Tips for writing better requirements

Writing requirements is not a trivial task. Despite of many books, courses and publications on this topic, the practice shows that those who write requirements have to practice a lot to produce good quality requirements. Last couple of weeks I was asked to review some requirements documents. These reviews inspired me to write this article to remind us about where the problems with requirement are coming from. I also share with you a couple of practical writing tips which application can help you to come up with better quality, unambiguous requirements.

One of the important functions of a requirements document, and thus requirements, is to allow and to facilitate communication between a project team and its stakeholders about what this project shall deliver. This communication happens mostly in a natural language, which is ambiguous, vague and imprecise by nature.

To understand the communication problems we can consider the Osgood- Schramm communication model with a sender (person A) and a receiver (person B), see figure 1. Communication begins with a person A, who encodes his thoughts into a message. This message is sent to a person B by a certain channel – it can be a.o. paper or air (in case of requirements documents we often use paper as means for written communication). The message arrives at person B who has to decode it. In order to decode the message the person B has to know the rules how to do it. Lastly, the person B interprets the message (using the rules) giving its meaning.

Osgood-Schramm-model-of-communication1-1024x522

Figure 1: Communication model

Looking at this simple example we can see how complicated this process is. There is no guarantee the decoding and interpretation steps of the message on the side of person B will be the same as the encoding and interpretation steps of person A. This makes the communication vulnerable to mistakes. Let’s imagine two people talk about a small dog, person A has a French bulldog in mind. When not communicated properly the person B can decode this message and interpret it that a pincher is a subject of a discussion. Don’t you experience this mismatch yourself when discussing requirements with your stakeholders? Don’t they resemble the famous requirements swing cartoon we all know? (Figure 2)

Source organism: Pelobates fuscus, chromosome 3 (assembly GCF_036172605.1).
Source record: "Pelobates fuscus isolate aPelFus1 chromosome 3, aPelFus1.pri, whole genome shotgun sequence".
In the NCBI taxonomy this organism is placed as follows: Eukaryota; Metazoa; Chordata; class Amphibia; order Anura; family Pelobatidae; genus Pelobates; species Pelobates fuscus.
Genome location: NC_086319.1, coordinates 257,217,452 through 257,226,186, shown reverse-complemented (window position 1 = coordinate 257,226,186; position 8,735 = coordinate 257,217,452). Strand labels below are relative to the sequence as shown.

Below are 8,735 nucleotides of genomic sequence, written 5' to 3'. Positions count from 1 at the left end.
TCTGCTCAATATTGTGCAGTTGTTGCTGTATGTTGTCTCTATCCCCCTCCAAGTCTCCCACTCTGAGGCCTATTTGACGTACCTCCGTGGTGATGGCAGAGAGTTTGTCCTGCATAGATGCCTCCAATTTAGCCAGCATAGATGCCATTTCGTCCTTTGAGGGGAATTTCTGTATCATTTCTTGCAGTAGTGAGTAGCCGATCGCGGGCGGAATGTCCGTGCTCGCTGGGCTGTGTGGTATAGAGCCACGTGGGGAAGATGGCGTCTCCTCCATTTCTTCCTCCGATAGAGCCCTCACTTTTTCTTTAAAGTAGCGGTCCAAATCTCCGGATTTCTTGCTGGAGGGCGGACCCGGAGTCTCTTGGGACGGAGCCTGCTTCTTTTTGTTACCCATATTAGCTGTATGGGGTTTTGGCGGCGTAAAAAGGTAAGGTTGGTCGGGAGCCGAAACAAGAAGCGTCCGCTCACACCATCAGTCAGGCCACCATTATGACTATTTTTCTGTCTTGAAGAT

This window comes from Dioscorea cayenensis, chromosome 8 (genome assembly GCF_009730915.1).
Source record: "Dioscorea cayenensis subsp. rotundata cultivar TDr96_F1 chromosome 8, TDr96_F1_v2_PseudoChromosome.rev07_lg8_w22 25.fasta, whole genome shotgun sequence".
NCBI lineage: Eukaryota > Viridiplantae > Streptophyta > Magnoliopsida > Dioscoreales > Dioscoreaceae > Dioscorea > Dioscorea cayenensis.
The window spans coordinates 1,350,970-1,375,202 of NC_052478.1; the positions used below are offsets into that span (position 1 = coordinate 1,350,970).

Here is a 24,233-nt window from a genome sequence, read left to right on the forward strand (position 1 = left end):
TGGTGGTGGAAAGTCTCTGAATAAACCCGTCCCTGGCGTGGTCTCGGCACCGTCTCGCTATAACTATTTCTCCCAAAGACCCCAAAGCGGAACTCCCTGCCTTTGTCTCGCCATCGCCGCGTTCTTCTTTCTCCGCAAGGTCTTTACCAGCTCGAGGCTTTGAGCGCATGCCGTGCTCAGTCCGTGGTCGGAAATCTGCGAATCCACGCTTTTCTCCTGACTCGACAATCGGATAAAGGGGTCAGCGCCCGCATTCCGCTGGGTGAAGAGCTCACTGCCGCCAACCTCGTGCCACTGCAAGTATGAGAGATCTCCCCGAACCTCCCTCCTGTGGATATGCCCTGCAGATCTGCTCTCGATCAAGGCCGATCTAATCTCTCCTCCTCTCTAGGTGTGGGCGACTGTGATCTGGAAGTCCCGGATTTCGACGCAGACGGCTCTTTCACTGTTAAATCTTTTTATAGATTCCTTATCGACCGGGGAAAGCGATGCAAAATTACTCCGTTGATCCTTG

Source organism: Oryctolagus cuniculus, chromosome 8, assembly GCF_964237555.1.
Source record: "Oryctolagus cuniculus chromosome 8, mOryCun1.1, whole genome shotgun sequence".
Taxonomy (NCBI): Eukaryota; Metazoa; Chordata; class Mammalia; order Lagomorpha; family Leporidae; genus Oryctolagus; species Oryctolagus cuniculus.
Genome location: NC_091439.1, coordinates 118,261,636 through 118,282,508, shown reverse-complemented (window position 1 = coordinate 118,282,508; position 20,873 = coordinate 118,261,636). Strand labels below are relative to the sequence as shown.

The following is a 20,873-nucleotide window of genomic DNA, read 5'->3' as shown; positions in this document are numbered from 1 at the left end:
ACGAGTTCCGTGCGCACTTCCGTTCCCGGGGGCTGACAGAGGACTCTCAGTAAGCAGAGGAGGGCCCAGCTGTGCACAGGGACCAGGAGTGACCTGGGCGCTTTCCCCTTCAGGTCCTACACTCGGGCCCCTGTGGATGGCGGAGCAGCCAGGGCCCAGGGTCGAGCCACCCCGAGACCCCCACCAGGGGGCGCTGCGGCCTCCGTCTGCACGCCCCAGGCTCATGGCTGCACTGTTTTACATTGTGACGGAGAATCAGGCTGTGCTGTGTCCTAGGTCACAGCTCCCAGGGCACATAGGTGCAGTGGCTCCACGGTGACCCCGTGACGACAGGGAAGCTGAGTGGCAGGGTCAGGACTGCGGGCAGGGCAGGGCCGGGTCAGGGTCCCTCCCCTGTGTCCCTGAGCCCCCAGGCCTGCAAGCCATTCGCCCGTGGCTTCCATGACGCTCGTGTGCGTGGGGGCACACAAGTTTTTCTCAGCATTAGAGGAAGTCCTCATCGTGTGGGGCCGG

simpleswing

Figure 2 Requirements swing cartoon

There may be many reasons for miscommunications like language differences, cultural differences, personal differences. Where with verbal communication we still have a possibility to spot the communication mismatch by e.g. analyzing the body language of receiver, with written communication such a validation is more difficult if not impossible. Knowing that a requirements document is a form of written communication and understanding how the communication works and where problems can occur, how can we minimize miscommunication when writing requirements? Here are some simple and practical guidelines which you should have in mind when writing requirements:

  1. Keep sentences and paragraphs short,
  2. Write requirements in the active voice,
  3. Prevent negative (or inverse) requirements,
  4. Write complete sentences with proper grammar, spelling and punctuation,
  5. Use terms consistently – define them in a glossary or data dictionary,
  6. Use a limited vocabulary – a simple subset of English, avoiding terms that may confuse non-technical or foreign readers,
  7. Avoid conjunctions (and, or) that make multiple requirements,
  8. Avoid let-out clauses or words that imply options or exceptions (unless, except, if necessary, but),
  9. Focus on stating what result the requirement will provide for a stakeholder,
  10. Use templates for requirement sentences e.g. The shall provide to achieve . or As a <role> I want <something> so that <benefit>.

Many of us experience problems with requirements, either as an author stressing out to formulate them properly, or as recipients who have to approve or to implement them. Because requirements are written down in natural language, which is imprecise and vague, there is no simple way to make them “bullet proof”. Using ten tips can help you in improving your requirements and making them less ambiguous. These tips seem simple, and they certainly are nothing new. However they require a lot of discipline to apply. If you want to apply them, choose a couple of them to start with and extend gradually the set of rules you apply as your “requirements writing” muscle gets stronger. Remember that practice makes better, striving for perfection, in this case, is not an option.

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